This month, twice a week, we’ll be offering advice from NaNoLand (read more in our initial blog post!). Our inaugural session includes questions about the benefits of planning, and writing while grieving… Require some wisdom of your own? Ask us here!
Dear NaNoWriMo, I am conflicted. Do I meticulously plot my novel? Do I fly by the seat of my pants? I hate planning, but I have a suspicion that my novel may come out more coherent if I do. What do you seasoned NaNo veterans think?
Yours in Writing, Overly Worried Novelist (OWN), Toronto, 0 words.
Dear Overly Worried Novelist,
NaNoWriMo is all about challenging yourself to try new things, isn’t it? The age-old battle between plotters and pantsers is one that has raged quietly since 1999.
The thing about NaNoWriMo is that there is no “should.” Seriously! I always encourage people to venture outside of their comfort zones. If you’re a planner? Drop your safety net, put on those pants, and try just pantsing!
Pantser? Grit your teeth, and make an outline. What do you have to lose? Challenge yourself to try something new. The worst that could happen is it doesn’t quite work. You drop the outline and start planning. Or you scramble and plan a quick outline before you start.
You don’t have to have a super-meticulous plan, either. A sketchy outline can work wonders for keeping you on track, without eliminating that discovery factor that pantsers love so much! Make a battle plan, with the understanding that plans rarely survive the first engagement. Even your most hardcore plotters will tell you that their plans often change as the writing continues. Use your plan as a guide, not a restriction; it’s a road map… not a train track that only allows motion in one direction.
Basically: plan. But only plan a little; not so much that you’re tearing your nails out of your fingers in agony, but just enough to keep your novel on track. And if you’re hating it… throw it out! No one says you have to stick to it!
Dear NaNoWriMo, I have just lost my best friend and writing companion Spazz. He was fifteen years old and was with me since I was five. Spazz would always cuddle me while I wrote and kept me on track through all three of my previous attempts. My question to you is this: Should I go on to do NaNo this year without him? I don’t think I want to write without first having grieved properly.
Yours in writing, “Missing Her Kitty”
Dear Missing Her Kitty,
Oh, my friend. I am so sorry about Spazz. I’ve been where you are. I was absolutely destroyed when my kitty Lucy died back in 2006. I used to go out to the living room at night so I wouldn’t wake up my husband with how hard I was crying.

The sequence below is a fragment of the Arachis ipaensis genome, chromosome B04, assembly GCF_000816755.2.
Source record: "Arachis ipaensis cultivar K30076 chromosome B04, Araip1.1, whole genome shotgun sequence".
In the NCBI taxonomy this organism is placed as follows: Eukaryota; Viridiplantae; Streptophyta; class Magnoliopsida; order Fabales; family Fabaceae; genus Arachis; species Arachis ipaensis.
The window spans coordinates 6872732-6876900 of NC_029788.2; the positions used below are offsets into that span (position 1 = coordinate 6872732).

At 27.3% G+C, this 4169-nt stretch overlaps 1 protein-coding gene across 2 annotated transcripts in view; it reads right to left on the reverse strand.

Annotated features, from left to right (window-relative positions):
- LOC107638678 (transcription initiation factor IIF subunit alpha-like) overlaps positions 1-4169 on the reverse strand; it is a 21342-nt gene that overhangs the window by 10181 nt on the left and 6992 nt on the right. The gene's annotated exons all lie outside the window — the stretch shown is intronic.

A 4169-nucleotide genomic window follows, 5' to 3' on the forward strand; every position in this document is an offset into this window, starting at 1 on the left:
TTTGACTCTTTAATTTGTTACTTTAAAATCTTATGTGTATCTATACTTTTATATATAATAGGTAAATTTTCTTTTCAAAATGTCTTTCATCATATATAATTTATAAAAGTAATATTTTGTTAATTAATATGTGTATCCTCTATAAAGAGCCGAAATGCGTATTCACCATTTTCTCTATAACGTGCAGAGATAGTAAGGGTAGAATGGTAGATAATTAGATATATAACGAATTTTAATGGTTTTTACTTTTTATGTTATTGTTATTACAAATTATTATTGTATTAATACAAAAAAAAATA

The thing about losing a pet is that it’s so constant. Your friend was around all the time and now they aren’t and it’s awful. And it used to be that when I cried I would cry into Lucy’s fur and she’d lick my nose and it wouldn’t be so bad; so when I was crying and there was no fluffy friend there to lick my nose it just made it so, so much worse. But it will get better, a little at a time.
Moving on to your actual question, let me heartily endorse the idea that you can grieve through your writing. It is, in fact, my preferred way of working through my emotions. My grandfather died in the middle of November in 2007, and it was pretty hard to get back into my novel when I was so distracted by everything that was going on, and so sad about my grandpa.
But I poured my heart into that novel, and I wrote a lot about all the great memories I had of my grandfather, and it was incredibly cathartic to have that safe space to work through everything. And now I have this great tribute to him, in the form of my novel that year, and even though the novel is pretty mediocre, the sentiment means a lot to me.
So I vote heartily in favor of participating, and using the opportunity to work through your grief. Maybe that takes the form of a particularly great and Spazz-like cat in your story, where you can write about all the wonderful things you did with your kitty and have this record of how much you loved him. Or maybe it means your character just lost a pet, and you write about how horrible you feel. So you can wallow in your pain for a while, and somehow your soul gets a cleansing while you’re wallowing.
It’s going to be hard to write every day without your kitty there next to you, and there are going to be days when your keyboard is soggy and your writing is filled with typos because the screen was blurry. But there are also going to be days when your story fills you with joy. Think of what this opportunity is. It’s a chance to spend an entire month remembering, mourning, and celebrating your best friend by doing this amazing thing that the two of you shared for so long.
Spazz wouldn’t want you to miss out on NaNoWriMo. Neither do we. I know you can do it, even though it’ll be hard.
Got any advice of your own for our friends? Do you plot or fly by your pants?